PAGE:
Phil MeekinView Profile
After the initial revelation and shock at the failure of the second-largest construction contractor in the country, many sub-contractors and their advisors will be asking what could they have done to avoid being a casualty of Carillion. Some suggest that up to 30,000 firms may be affected.
How can I protect my business?
It is very easy to be clever in hindsight, after all, most people would have interpreted the fact that the Government continued to place more contracts with Carillion, even after profit warnings, as an endorsement and indicative of continued support. That said, there are some basic precautions which apply to dealing with new contracts.
The structure of your business
Sub-contractors come in all shapes and sizes, one-man businesses to large SMEs.
If you are operating your business as a sole trader or a traditional partnership, you need advice from an accountant or solicitor as to whether this is the best way forward. If you suffer a sizeable bad debt which leaves you short of cash, you are personally liable for any debts you have accumulated. In a worst-case scenario, this means you could face personal bankruptcy.
By contrast, if your business operates through a limited company or a limited liability partnership (LLP), in most circumstances you are not personally liable for business debts; unless you have given a personal guarantee or indemnity, or have operated outside of the law.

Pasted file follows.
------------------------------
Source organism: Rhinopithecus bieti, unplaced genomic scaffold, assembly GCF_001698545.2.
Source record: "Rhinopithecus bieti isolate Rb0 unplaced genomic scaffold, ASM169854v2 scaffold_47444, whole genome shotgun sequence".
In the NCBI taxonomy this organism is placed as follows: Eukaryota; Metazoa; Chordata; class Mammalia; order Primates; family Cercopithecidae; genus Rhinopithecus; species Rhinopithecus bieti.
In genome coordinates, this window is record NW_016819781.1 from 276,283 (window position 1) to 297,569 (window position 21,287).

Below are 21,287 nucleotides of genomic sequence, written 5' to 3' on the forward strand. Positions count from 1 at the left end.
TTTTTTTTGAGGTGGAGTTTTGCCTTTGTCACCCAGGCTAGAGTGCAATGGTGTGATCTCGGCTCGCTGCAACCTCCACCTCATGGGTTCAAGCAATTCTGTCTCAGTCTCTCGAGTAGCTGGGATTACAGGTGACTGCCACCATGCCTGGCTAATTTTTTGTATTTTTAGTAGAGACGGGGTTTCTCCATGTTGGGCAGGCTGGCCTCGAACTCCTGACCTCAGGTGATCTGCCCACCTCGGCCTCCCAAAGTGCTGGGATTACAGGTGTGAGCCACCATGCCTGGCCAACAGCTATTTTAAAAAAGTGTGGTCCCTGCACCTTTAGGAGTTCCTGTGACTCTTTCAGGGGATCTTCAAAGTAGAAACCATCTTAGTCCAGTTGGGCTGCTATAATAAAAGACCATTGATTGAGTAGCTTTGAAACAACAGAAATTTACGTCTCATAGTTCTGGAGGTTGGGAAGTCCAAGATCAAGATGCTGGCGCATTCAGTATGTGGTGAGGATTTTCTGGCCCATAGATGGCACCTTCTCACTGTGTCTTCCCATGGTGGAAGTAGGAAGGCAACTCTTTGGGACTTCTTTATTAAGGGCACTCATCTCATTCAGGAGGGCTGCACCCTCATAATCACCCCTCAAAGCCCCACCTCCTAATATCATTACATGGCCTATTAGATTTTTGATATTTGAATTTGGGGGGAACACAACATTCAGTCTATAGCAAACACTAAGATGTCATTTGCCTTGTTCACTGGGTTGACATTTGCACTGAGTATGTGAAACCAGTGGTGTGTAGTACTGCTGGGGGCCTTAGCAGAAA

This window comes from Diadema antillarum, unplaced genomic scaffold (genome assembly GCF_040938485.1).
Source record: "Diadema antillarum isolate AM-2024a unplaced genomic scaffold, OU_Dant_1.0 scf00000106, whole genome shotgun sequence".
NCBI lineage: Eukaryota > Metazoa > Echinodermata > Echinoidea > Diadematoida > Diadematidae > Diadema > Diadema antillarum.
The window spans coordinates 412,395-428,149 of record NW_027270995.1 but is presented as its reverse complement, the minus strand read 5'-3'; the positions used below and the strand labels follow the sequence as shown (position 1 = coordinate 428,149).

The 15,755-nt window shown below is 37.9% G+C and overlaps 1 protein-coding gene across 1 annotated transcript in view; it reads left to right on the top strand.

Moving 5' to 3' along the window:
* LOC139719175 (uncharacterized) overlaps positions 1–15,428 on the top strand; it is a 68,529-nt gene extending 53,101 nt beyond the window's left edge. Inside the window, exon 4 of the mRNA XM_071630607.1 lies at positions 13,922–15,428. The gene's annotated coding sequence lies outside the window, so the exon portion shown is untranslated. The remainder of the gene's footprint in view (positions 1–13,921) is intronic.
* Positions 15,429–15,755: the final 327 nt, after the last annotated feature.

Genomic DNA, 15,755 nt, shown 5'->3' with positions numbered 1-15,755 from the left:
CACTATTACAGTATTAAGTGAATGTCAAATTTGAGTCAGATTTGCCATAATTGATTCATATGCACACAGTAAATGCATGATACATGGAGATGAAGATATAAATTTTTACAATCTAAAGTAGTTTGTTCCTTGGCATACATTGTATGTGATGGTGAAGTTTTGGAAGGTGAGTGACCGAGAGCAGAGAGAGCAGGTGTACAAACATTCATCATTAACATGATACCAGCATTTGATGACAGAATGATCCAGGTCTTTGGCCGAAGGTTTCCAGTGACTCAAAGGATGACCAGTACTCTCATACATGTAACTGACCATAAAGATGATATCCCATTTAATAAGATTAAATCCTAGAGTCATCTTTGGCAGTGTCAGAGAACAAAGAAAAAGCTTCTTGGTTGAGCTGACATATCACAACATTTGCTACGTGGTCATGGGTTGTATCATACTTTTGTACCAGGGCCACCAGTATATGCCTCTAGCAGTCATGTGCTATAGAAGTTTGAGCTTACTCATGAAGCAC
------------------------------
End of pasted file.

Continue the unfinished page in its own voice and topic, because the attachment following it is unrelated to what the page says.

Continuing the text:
If you are entering a contract, it is always sensible to let a solicitor cast an eye over the terms. It is essential to know what the conditions and risks are before you commit yourself.
If you can, consider insuring against bad debt. It is fair to say that in the case of Carillion, because of the profit warnings, it is likely that insurers would have withdrawn their cover. But if they won’t take the risk, there is a serious argument that it may be better to walk away from the work than risk a bad debt. This is particularly so if you are heavily reliant on one or a few contracts, but not an easy decision if you have no replacement work.
There is always a risk if you are heavily reliant on one customer. In the case of Carillion, they had been paying many contractors on 120 days – four months or a third of annual turnover. Unless you have plenty of other work on other sites, risking a third of your turnover with one customer (and possibly your only customer) is a high-risk strategy.
What if you are owed money by Carillion?
If you’re a casualty of Carillion, the best place to start is by taking professional advice. At Wilson Field, we deal with distressed businesses day in, day out. We can outline what options are available and exactly how they will affect you. No matter how hopeless you may think your situation is, we can point you in the right direction, enable you to face the future and rebuild your finances.